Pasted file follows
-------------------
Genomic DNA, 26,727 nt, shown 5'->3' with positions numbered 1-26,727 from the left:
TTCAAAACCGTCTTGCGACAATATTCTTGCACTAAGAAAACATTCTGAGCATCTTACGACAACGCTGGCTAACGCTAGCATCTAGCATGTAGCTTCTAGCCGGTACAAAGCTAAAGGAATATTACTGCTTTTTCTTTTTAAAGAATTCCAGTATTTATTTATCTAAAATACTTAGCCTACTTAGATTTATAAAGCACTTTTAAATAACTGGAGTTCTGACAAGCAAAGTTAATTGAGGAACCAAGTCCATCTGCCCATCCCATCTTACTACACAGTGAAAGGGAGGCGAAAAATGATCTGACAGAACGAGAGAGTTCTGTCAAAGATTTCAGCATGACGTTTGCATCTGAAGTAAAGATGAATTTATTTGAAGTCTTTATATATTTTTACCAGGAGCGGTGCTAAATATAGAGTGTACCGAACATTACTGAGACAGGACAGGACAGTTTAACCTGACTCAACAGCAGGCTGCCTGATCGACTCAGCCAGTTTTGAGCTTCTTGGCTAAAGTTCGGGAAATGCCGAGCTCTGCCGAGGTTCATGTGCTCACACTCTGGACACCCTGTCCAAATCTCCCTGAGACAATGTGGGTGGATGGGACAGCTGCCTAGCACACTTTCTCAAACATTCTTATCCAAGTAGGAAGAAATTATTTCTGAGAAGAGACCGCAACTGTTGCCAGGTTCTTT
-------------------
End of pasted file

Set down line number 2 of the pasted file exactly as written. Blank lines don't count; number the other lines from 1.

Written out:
TTCAAAACCGTCTTGCGACAATATTCTTGCACTAAGAAAACATTCTGAGCATCTTACGACAACGCTGGCTAACGCTAGCATCTAGCATGTAGCTTCTAGCCGGTACAAAGCTAAAGGAATATTACTGCTTTTTCTTTTTAAAGAATTCCAGTATTTATTTATCTAAAATACTTAGCCTACTTAGATTTATAAAGCACTTTTAAATAACTGGAGTTCTGACAAGCAAAGTTAATTGAGGAACCAAGTCCATCTGCCCATCCCATCTTACTACACAGTGAAAGGGAGGCGAAAAATGATCTGACAGAACGAGAGAGTTCTGTCAAAGATTTCAGCATGACGTTTGCATCTGAAGTAAAGATGAATTTATTTGAAGTCTTTATATATTTTTACCAGGAGCGGTGCTAAATATAGAGTGTACCGAACATTACTGAGACAGGACAGGACAGTTTAACCTGACTCAACAGCAGGCTGCCTGATCGACTCAGCCAGTTTTGAGCTTCTTGGCTAAAGTTCGGGAAATGCCGAGCTCTGCCGAGGTTCATGTGCTCACACTCTGGACACCCTGTCCAAATCTCCCTGAGACAATGTGGGTGGATGGGACAGCTGCCTAGCACACTTTCTCAAACATTCTTATCCAAGTAGGAAGAAATTATTTCTGAGAAGAGACCGCAACTGTTGCCAGGTTCTTT